Thurgood Marshall was a Supreme Court Justice and a Civil Rights Activist for the NAACP, making him one of the most influential beings of the 50s and 60s. Due to Thurgood Marshall’s efforts, the Court ruled in favor of the Brown family with the judgement of the case stating that it is, “remanded to the said District Court to take such proceedings and enter such orders and decrees consistent with the opinions of this Court as are necessary and proper to admit to public schools on a racially nondiscriminatory basis with all deliberate speed the parties to this case.” It was the Court’s decision that finally determined that the doctrine for “Separate but Equal” was simply placed in order to prevent African Americans and White Americans from integrating and receiving equal opportunities.

Additionally, Linda Brown, was the young African American girl who tried to attend an all-white school but was denied entrance because of the color of her skin. Thus, she went to court alongside her parents to fight for the opportunity to be able to go to any school she desired, whether it be an all-black school or an all-white school. At the time Linda Brown was too young to truly understand the impact her actions would caused nor the precedent they had set. However, many years later, on the 50th anniversary of the victory of this case, Mrs Brown presented a speech stating that, “It was clear that Brown vs. the Board of Education was a necessary victory it might have been a little flame but it served to set off a mighty flame. To me the impact of Brown is best seen in the increasing numbers of black professionals today. These are the people that after 1954 were able to have some degree of choice, and this surely made a difference in their aspirations and their achievements.” Not only did this case end segregation within schools but it decreased the rising tensions between Whites and Blacks. As of recently, more jobs, careers and professions have become more diverse, allowing for better social interactions between individuals of different races. The case imposed a great challenge upon White Americans, questioning theirs values and morals.

Although many things have changed since the 1950s and 60s, progress toward better interracial relationships has continued to increase at a steady pace. Today, after years of desegregation “Americans have tended to characterize the relationships between races as improving. Just 28 years ago, only about 40% of whites and 30% of blacks said that race relations between the two groups were good. Toward the end of the Obama presidency, roughly 60% of both demographics said that they were.” (Kevin Mahnken). In retrospect with regards to the United States history it is clear that change has not always been easy but it is possible. It is important to understand how the nation has evolved over time and why it is in a better place today. It is expected that interracial relationships will keep improving and thus creating a better life for future generations .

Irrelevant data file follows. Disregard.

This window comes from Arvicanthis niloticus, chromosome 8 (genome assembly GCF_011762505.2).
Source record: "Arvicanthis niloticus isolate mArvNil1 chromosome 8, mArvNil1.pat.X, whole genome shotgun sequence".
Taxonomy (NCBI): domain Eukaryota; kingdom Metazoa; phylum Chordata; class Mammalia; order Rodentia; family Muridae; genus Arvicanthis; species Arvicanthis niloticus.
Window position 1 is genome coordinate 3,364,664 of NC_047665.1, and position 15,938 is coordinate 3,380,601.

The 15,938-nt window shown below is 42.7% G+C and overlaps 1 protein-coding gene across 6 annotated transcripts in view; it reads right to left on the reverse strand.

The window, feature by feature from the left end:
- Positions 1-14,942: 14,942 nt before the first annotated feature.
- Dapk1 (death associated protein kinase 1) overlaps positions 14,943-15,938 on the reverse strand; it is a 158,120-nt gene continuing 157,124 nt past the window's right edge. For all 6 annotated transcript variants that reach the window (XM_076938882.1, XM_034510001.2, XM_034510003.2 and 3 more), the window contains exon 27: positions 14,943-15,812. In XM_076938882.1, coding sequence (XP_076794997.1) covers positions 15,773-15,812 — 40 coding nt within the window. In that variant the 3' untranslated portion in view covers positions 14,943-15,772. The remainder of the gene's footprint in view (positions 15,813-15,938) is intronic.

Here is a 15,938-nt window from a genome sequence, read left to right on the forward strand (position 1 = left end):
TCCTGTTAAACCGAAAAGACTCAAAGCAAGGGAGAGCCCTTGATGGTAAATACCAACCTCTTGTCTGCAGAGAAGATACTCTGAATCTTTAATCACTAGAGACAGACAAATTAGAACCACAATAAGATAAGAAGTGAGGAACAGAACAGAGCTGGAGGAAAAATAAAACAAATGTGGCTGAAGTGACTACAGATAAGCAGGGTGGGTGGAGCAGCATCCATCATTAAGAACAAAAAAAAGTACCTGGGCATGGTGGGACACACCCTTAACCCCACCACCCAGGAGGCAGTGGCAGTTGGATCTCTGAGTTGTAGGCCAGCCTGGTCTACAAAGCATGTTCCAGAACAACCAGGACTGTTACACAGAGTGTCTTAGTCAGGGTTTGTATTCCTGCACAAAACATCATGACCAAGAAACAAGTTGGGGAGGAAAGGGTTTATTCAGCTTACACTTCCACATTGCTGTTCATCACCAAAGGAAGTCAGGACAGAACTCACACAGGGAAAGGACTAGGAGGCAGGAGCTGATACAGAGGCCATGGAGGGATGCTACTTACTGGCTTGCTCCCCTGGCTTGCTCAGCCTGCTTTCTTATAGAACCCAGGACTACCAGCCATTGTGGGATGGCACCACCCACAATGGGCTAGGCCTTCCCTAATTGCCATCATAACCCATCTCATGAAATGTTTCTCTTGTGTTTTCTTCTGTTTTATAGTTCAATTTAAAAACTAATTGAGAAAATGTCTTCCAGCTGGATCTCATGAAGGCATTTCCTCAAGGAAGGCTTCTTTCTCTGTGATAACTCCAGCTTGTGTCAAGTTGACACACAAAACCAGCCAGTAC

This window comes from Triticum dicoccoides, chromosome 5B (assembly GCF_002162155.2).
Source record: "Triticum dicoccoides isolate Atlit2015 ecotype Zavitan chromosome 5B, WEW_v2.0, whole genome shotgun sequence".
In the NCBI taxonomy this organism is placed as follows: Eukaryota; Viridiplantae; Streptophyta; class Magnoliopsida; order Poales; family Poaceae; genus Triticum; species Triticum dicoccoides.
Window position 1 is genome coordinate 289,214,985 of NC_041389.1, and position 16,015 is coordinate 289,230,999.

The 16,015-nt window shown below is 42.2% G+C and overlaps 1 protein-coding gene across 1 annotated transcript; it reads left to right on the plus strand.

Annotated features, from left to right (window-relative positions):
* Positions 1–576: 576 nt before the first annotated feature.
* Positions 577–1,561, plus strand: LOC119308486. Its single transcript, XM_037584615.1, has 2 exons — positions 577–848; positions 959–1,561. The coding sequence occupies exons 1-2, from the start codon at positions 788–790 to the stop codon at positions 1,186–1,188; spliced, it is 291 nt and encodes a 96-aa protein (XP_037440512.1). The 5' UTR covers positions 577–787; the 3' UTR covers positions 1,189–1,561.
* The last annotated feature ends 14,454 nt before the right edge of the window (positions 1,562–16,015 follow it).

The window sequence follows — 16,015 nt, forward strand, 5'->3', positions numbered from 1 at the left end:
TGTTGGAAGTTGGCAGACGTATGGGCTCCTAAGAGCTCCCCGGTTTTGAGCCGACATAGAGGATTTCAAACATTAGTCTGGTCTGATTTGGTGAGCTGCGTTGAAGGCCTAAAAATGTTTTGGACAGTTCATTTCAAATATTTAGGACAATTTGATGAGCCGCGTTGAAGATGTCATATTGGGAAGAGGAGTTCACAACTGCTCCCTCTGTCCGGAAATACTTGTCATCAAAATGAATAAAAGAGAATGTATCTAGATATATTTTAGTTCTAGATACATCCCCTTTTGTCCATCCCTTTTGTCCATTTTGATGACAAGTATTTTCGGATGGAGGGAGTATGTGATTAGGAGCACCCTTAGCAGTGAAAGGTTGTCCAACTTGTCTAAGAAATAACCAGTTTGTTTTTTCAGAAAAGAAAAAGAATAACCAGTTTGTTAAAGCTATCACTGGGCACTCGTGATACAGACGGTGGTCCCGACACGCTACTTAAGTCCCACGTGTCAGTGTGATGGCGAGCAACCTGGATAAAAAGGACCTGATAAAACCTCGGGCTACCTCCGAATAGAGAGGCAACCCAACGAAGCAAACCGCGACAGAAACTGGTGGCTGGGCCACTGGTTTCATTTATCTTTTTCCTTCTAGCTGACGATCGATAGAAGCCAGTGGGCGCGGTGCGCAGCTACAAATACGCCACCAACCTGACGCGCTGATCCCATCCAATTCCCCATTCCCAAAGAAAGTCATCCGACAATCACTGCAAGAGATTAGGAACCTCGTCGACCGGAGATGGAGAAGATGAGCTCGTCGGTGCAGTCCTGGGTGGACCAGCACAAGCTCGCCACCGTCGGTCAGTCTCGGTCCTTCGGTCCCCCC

Brown vs. Board of Education was impactful because it desegregated schools and allowed different races to put aside their differences and together move forth into a better future. African Americans could now pursue better careers, earn more money, obtain a better social status/reputation and it allowed them to follow their dreams. It was a step toward equality. By obtaining a better education African Americans were no longer separated from society for they were now considered intelligent and educated people. The Supreme Court ruling in this case gave them hope that they were finally making a difference and that things were about to change. After many years of constant struggle and protest to gain equality, the decision made for Brown vs. Board of Education led to a decrease in racial tensions and better learning opportunities, making it one of the greatest milestones in African American history.

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Granada Hills Charter High School. (2020, Jan 19). Retrieved from